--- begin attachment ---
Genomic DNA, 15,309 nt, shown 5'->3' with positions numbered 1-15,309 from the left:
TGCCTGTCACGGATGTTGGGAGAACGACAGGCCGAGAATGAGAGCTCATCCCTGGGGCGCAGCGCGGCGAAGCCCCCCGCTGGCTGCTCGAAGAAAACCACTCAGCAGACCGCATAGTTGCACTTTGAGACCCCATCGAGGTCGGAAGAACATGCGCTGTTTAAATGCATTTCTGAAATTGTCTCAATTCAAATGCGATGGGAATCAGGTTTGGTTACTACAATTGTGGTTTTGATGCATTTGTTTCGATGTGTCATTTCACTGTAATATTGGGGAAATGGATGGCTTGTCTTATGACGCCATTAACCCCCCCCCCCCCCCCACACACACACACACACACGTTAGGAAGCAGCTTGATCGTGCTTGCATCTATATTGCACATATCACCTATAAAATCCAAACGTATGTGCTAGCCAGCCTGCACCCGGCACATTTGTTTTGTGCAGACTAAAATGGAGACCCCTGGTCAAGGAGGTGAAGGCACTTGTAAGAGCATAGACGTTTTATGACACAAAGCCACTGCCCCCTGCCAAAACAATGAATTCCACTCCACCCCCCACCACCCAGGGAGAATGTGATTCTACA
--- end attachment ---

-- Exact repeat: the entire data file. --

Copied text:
Genomic DNA, 15,309 nt, shown 5'->3' with positions numbered 1-15,309 from the left:
TGCCTGTCACGGATGTTGGGAGAACGACAGGCCGAGAATGAGAGCTCATCCCTGGGGCGCAGCGCGGCGAAGCCCCCCGCTGGCTGCTCGAAGAAAACCACTCAGCAGACCGCATAGTTGCACTTTGAGACCCCATCGAGGTCGGAAGAACATGCGCTGTTTAAATGCATTTCTGAAATTGTCTCAATTCAAATGCGATGGGAATCAGGTTTGGTTACTACAATTGTGGTTTTGATGCATTTGTTTCGATGTGTCATTTCACTGTAATATTGGGGAAATGGATGGCTTGTCTTATGACGCCATTAACCCCCCCCCCCCCCCCACACACACACACACACACGTTAGGAAGCAGCTTGATCGTGCTTGCATCTATATTGCACATATCACCTATAAAATCCAAACGTATGTGCTAGCCAGCCTGCACCCGGCACATTTGTTTTGTGCAGACTAAAATGGAGACCCCTGGTCAAGGAGGTGAAGGCACTTGTAAGAGCATAGACGTTTTATGACACAAAGCCACTGCCCCCTGCCAAAACAATGAATTCCACTCCACCCCCCACCACCCAGGGAGAATGTGATTCTACA